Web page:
Nobody makes a record thinking that it won’t be heard, even if they don’t imagine getting “big.” As Explorer Tapes, Dallas natives Max Townsley and Drew Erickson made music that’s a little bit bedroom indie and a little bit kaleidoscopic pop, their catchy and off-kilter tunes hearkening back to that late sixties/early seventies sweet spot when you could be an underground eccentric and a would-be mainstream hitmaker at the same time. Several tracks on the band’s eponymous debut, Explorer Tapes, imagine this explicitly: “If I could just get on the raaadio / I could make you see / What you mean to me,” Townsley falsettos on a song called—yes, you guessed it—“Radio.” Another cut on the album, “A Good Friend Is Hard To Find,” hopes to reach across the ether to its subject. “If you’re out there / Somewhere listening to my song,” it begins.
Instead of becoming instantly popular, the album had a very different path. Not only did it not get heard, it didn’t even get released for six years. It’s the oldest story in the world: Band meets record company. Band loses record company.
Friends and collaborators since they were teenagers, Townsley and Erickson had moved to Los Angeles in 2013, eventually signing a publishing deal with Warner-Chappell as well as a record deal with Warner Bros. They began working on what became Explorer Tapes, a process that included outside songwriters, top-notch session guys, and a big-deal producer in Mike Elizondo (who’s worked with the likes of Dr. Dre, Eminem, Fiona Apple, and Maroon 5). By the fall of 2015 they were out on tour with Denton’s Neon Indian, Instagramming from the road, and getting ready to promote the record.
And then: nothing. Changes at Warner left the band without some key supporters, and the record fell off the label’s schedule. Explorer Tapes was all but dead, the band dissolved, and the two friends moved on to other things, together and apart. “For the longest time, I never thought it would come out,” says Townsley.
But six years later, the happy ending: band gets record company back. Or at least, close enough. Last year, the history-minded indie label Omnivore Recordings, which often specializes in reissues, outtakes, and forgotten classics, licensed Explorer Tapes from Warner Records (as the company’s been called since 2019), and in August, the album finally came into the world. A bright, groovy collection of multilayered songs rooted equally in indie rock, piano-driven power-pop, orchestral movie-soundtrack inspiration, and L.A. studio wizardry, it’s a record that sounds like it could have been made in pretty much any decade since the sixties. If you did hear it coming out of your car stereo speaker, you could imagine it playing back-to-back with Todd Rundgren, Hall and Oates, or Phoenix. It’s an L.A. record, but also very much a Dallas/Denton-sounding record, with the same sort of pop shine and sonic ambition as the Nourallah Brothers, Tripping Daisy, and Midlake (a band that Townsley actually played in for one album). It joins the likes of Big Star’s Third/Sister Lovers, Prince’s The Black Album, and Wilco’s Yankee Hotel Foxtrot in the “lost” album hall of semi-fame, however modestly.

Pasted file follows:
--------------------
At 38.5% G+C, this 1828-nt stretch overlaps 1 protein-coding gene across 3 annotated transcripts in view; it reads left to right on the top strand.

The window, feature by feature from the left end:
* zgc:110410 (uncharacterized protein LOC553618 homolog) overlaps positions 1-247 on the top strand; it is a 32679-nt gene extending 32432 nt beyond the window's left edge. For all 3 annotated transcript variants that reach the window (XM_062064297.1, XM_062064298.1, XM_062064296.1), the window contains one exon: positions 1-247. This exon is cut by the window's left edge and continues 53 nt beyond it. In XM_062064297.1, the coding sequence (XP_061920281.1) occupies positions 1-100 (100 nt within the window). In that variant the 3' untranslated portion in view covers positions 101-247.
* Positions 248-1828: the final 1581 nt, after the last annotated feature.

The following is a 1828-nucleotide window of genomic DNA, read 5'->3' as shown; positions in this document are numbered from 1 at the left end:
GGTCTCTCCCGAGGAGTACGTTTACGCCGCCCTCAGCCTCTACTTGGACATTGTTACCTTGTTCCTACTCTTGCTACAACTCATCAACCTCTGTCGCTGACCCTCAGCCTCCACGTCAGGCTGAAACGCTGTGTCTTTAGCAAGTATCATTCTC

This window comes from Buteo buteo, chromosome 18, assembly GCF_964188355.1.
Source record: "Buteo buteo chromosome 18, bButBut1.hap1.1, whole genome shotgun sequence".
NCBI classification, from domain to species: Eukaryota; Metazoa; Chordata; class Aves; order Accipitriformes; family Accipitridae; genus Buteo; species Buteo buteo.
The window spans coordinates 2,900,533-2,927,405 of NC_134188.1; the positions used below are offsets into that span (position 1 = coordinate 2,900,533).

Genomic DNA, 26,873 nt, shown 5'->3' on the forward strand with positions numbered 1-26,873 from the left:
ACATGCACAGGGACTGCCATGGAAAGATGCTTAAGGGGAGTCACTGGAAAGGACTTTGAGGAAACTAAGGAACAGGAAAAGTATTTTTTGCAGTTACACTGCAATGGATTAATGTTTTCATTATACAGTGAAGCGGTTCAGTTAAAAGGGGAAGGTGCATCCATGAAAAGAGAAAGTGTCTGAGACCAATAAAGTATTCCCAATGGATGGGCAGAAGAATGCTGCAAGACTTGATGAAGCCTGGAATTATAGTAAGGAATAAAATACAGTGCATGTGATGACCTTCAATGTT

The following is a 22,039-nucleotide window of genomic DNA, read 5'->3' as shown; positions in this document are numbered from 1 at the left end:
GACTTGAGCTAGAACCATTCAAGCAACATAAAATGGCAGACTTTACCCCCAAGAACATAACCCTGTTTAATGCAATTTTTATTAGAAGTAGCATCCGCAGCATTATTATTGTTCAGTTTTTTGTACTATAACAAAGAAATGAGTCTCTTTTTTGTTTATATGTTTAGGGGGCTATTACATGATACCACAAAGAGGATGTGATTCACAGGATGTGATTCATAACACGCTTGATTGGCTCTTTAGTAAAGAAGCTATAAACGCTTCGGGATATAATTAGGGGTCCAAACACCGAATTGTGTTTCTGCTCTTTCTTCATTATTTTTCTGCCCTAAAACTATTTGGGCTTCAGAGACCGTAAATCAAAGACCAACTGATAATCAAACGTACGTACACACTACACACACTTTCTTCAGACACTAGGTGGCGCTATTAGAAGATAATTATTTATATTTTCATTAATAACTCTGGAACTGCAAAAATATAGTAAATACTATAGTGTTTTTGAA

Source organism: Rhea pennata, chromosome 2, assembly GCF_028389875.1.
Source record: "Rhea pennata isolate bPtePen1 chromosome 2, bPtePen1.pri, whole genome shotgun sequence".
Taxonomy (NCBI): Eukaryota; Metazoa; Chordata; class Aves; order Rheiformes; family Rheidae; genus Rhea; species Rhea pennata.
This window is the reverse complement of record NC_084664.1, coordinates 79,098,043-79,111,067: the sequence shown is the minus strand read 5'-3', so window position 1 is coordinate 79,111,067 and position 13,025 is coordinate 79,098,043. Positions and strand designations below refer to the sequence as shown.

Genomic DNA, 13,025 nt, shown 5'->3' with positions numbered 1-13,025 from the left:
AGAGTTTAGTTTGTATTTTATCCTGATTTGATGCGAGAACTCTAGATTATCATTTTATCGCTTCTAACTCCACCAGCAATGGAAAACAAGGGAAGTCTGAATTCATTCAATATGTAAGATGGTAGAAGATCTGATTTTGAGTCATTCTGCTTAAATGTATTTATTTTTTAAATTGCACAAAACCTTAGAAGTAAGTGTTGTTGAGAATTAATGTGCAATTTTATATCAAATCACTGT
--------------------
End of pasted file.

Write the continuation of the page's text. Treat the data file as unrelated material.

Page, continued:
Much of the credit for the album’s resurrection goes to Elizondo, who still had a relationship with Warner (he produced and played bass on Gary Clark Jr.’s most recent album, This Land). “I just remember always thinking very fondly of this record, even as the years went by,” the producer says. He’d passed a track from it, “Texas Time,” along to Keith Urban, who covered the cheerful tribute to the Lone Star State’s “whiskey, women, and wine” on his 2018 album Graffiti U. Two years later, as the music business ground to something of a halt (along with everything else) during the coronavirus pandemic, Elizondo reached out to the label, wondering if Warner might be willing to give up or sell its rights.
Instead, one person at the company flipped over Explorer Tapes all over again: David Ponak, the senior director of licensing at Rhino Entertainment, which is owned by Warner and handles many of its catalog releases. When Ponak heard Explorer Tapes, he could not believe how good it was, and felt certain Omnivore, which seemed especially well suited to release the project, would love it just as much.
He was correct. “I just fell in love with the record,” says Omnivore co-owner Brad Rosenberger. “I think I got it on a Friday afternoon, and I literally played it seven times the entire weekend. I don’t even remember the last time I did that with a record. It just got under my skin.”
Townsley and Erickson first met and bonded over music while attending separate high schools: Townsley at the Booker T. Washington High School for the Performing and Visual Arts in downtown Dallas, and Erickson at Grapevine High (“the alma mater of Post Malone,” he notes). They were also both students and roommates at the Berklee College of Music in New England for a spell. But what became Explorer Tapes really began in Denton, where Townsley graduated from the University of North Texas (though not for music—he majored in English lit), and where the two of them shared a house on Normal Street (called, fittingly, “The Normal House”).
Then called the Colurs—a misspelling meant to avoid confusion with similarly named bands that just wound up being even more confusing—their songs and home recordings caught the attention of a music-business lifer named Steve Lindsey, whose credits range from Leonard Cohen to Bruno Mars. He signed the band, renamed Explorer Tapes, to a publishing deal with Warner Chappell, and then Warner Bros. Records snagged them, with Cameron Strang—who was then running both companies—and legendary Warner exec Lenny Waronker both excited for the project.